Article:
“We will decide model by model, but the chances of us launching a new diesel engine in a passenger car or [light commercial vehicle] are limited,” van Zyle said. It’s likely Toyota’s European hybrid push will see new technology, and perhaps new model variants, filter down to its North American lineup, but the automaker would need to carefully weight the market first.

Unlike other automakers, among them Audi and Fiat Chrysler, there’s no plan for 48-volt mild hybrids in Toyota’s portfolio. At least, not on that side of the ocean. Europe needs an electron-heavy approach, van Zyl claims.

Perhaps unfairly, Toyota is seen as a technological laggard for its lack of a fully electric vehicle, despite building the most recognizable hybrid in the world. Rivals like Honda, General Motors, Nissan, Hyundai, and others will gladly sell you an EV right now. Still, while Toyota claims there’s EVs on the way, those models aren’t likely to occupy the bottom rungs of the market. “It’s a matter of cost versus the possible selling price,” said van Zyl, noting that, “It is easier to launch an SUV or premium vehicle as an EV.”

[Image: Toyota]

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7 of 44 comments
  • Peter Gazis Peter Gazis on Jan 13, 2018

    Hybrids have a math problem. Most of the gas savings come with city stop and go driving. In the highway they burn close to the same amount of gas. You also have to do enough driving to justify the higher price.

    • See 4 previous
    • Brandloyalty Brandloyalty on Jan 15, 2018

      @Heino That's pretty good. It's the same as 42mpg Imperial or about 6.8L/100km. For comparison my Escape Hybrid with a mechanical awd setup gets 31mpg US, 37mpg Imperial, 7.3L/100km in winter with winter gas, snow tires and lower tire pressure. Last summer it maintained its best mileage ever, which was the same you reported for the Rav4. Hard to say how our driving habits compare though. I would imagine you share my satisfaction at having a versatile car with awd and light off-road capability that also gets such great mileage. Have you had any experience with how well the electric rear awd works? And compared to the Subaru? And some here maintain hybrids do not get superior highway mileage. That is not at all what I observe and doesn't make logical sense to me anyway. What is your experience compared to the Subaru?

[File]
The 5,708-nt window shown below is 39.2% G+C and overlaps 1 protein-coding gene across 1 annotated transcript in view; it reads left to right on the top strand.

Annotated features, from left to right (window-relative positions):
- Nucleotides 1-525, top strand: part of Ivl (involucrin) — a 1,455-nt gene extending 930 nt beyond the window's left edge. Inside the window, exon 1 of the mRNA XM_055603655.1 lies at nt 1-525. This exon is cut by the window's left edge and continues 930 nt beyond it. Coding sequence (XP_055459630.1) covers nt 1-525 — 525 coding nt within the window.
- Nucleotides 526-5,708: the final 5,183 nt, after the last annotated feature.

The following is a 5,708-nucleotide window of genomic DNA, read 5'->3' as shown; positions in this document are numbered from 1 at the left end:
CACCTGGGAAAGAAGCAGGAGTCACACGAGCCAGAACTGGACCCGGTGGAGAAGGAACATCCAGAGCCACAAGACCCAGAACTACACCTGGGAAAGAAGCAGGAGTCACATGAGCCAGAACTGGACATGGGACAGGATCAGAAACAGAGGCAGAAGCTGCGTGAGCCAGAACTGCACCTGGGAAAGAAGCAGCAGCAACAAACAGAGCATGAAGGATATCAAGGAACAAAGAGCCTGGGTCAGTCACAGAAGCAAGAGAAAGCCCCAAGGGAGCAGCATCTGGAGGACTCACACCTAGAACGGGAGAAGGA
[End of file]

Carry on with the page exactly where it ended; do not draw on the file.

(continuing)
• Heino Heino on Jan 16, 2018

    I live next to DC, so heavy traffic. Yes the mileage drops on the highway, but I still get 11 mpg more than my Subaru did. It was fine in the snow, but we hardly get any. Look at Car Questions You Tube video, the RAV4 hybrid struggled on the diagonal test in the snow. When we did get 6+ inches of snow, the Subaru was unstoppable.